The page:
By Rod Evans
The two, 30-story tall Super Post-Panamax cranes, which arrived six month ago following a 73-day ocean voyage, rise majestically on the horizon like a pair of mammoth praying mantis at the Port of Houston Authority’s Barbours Cut container terminal.
Following a rigorous and methodical installation process, the two electric cranes—the largest of their type in North America—officially went into operation on November 5. Built by Konecranes in the tiny South Korean hamlet of Mokpo, the cranes are part of a $50 million contract approved by the Port Authority in 2013 and are part of a $700 million renovation of the Barbours Cut and Bayport container terminals.
“They have a much greater cargo handling capacity that is basically the same as the cranes now operating at the Bayport Terminal. They have a 65 long ton capacity and the ability to handle two, 20-foot containers at the same time. If a cargo hook is used, the capacity increases to 80 long tons. They can operate on a vessel that is 22 containers wide, while the old cranes can only operate on a vessel that is 13 containers wide,” said Paulo Soares, the Port of Houston Authority’s managing director of operations, who managed the crane project.
At 1,505 tons, the new cranes are more than twice as heavy as the cranes they are replacing (635 tons each), and at 289 feet tall and with a lift height of 204 feet, they are the largest cranes ever built by Konecranes. Soares said they will be able to lift and lower a loaded container in about twice the speed—approximately 295 feet per minute—as the current cranes. A total of four cranes have been purchased, with the other two scheduled to go into operation the first week of December.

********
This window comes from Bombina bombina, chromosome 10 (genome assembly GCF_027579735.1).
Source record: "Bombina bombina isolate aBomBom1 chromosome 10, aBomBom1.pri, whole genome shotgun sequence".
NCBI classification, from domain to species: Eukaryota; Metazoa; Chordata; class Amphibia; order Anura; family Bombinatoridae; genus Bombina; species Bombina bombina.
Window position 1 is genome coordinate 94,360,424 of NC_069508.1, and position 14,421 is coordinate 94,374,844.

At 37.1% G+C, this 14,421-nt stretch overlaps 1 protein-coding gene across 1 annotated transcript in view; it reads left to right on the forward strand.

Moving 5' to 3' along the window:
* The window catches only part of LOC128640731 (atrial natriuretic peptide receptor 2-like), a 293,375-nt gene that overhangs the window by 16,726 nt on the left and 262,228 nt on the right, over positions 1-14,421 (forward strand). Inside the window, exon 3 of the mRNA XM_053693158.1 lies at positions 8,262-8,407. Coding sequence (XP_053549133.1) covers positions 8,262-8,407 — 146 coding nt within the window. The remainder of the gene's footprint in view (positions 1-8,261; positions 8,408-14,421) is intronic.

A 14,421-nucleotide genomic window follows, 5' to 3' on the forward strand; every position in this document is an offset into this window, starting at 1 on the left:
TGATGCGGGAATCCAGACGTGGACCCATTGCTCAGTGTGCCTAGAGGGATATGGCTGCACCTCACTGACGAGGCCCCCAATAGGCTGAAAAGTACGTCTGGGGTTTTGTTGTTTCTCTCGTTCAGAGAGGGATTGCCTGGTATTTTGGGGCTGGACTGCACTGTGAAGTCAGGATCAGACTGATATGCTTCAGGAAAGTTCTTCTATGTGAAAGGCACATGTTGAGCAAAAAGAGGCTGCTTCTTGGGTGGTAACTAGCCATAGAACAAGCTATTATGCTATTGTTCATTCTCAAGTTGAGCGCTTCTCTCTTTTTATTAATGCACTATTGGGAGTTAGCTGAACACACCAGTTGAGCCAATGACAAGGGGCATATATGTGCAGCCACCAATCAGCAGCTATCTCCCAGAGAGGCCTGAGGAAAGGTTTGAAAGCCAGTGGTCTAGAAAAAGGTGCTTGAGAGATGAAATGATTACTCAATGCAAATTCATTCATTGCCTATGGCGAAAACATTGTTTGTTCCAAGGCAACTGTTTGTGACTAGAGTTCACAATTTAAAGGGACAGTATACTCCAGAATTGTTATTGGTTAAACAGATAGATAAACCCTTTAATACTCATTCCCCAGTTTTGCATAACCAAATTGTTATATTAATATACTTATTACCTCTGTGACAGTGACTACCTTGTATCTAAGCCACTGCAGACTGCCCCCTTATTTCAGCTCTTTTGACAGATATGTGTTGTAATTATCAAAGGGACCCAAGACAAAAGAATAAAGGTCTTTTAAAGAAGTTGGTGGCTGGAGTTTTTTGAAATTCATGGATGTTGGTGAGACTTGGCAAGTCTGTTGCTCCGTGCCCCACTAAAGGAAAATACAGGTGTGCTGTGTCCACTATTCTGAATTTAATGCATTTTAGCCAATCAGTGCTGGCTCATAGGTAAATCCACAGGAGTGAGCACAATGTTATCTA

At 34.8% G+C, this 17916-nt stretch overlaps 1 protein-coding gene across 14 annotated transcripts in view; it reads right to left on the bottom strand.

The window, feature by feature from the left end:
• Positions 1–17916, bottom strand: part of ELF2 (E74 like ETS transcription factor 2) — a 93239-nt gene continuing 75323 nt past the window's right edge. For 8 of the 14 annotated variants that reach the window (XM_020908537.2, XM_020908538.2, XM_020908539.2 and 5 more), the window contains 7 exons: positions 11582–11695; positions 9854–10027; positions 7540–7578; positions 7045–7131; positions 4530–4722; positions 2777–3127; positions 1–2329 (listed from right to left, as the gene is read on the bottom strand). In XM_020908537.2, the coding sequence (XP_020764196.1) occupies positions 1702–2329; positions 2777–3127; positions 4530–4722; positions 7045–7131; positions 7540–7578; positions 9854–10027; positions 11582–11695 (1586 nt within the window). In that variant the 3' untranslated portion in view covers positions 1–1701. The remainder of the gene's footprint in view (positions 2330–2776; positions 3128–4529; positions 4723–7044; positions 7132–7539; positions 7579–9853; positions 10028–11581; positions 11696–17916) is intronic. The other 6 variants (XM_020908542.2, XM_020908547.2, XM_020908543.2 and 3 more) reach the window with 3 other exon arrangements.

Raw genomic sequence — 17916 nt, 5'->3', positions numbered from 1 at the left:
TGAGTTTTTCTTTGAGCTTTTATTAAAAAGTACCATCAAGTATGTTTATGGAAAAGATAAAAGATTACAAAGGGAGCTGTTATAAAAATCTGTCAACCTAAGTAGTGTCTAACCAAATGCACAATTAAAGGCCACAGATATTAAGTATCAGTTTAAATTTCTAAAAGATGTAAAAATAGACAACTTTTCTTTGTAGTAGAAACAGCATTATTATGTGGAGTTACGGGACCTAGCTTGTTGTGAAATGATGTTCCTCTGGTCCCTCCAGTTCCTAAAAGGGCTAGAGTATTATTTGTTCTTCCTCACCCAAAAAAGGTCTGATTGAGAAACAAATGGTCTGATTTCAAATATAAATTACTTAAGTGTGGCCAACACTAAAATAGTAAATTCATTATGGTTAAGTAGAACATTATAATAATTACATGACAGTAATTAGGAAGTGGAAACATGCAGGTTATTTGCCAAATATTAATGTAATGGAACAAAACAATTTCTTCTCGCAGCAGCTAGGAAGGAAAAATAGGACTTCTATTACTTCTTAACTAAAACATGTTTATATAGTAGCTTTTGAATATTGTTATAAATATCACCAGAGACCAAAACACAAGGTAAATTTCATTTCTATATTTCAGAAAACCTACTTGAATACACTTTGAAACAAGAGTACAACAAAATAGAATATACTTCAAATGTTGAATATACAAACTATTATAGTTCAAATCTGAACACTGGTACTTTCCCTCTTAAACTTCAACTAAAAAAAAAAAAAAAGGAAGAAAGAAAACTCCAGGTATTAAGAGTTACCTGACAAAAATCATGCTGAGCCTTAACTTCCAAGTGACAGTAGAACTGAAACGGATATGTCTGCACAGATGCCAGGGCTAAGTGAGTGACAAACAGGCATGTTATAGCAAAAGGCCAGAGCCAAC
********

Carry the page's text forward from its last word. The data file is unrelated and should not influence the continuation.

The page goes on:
“The cranes are part of a master plan redevelopment that will help move Barbours Cut Terminal’s capacity from 1.25 million TEUs (twenty-foot equivalent units) to 2.5 million TEUs,” Soares said. “As we continue to grow our volumes, the cranes are an important piece to container movements through our port. The Port Authority and its stakeholders realize immediate benefits from the increased productivity levels the cranes provide. Greater productivity provides lower costs for all involved.”
The addition of the cranes, along with the recently completed dredging work that deepened Barbours Cut to 45 feet, are the key elements of the overarching project to ready the port to begin handling the larger vessels that will be able to pass through the Panama Canal once its massive renovation project is completed next year. The work is part of a five-year, $1 billion modernization plan that includes dredging and land-side infrastructure and wharf improvements.
The new cranes will enable Barbours Cut to handle ships with as many as 14,000 containers, an increase from the current limit of about 8,000 containers and Soares estimates they will increase productivity by about 15 percent over the older cranes. He says they will move about 38 containers per hour and that rate could possibly even exceed 50 per hour. As one of the world’s busiest ports, the Port of Houston consistently ranks among the leaders in containerized shipping and handles an average of 2,800 containers per day at Barbours Cut alone.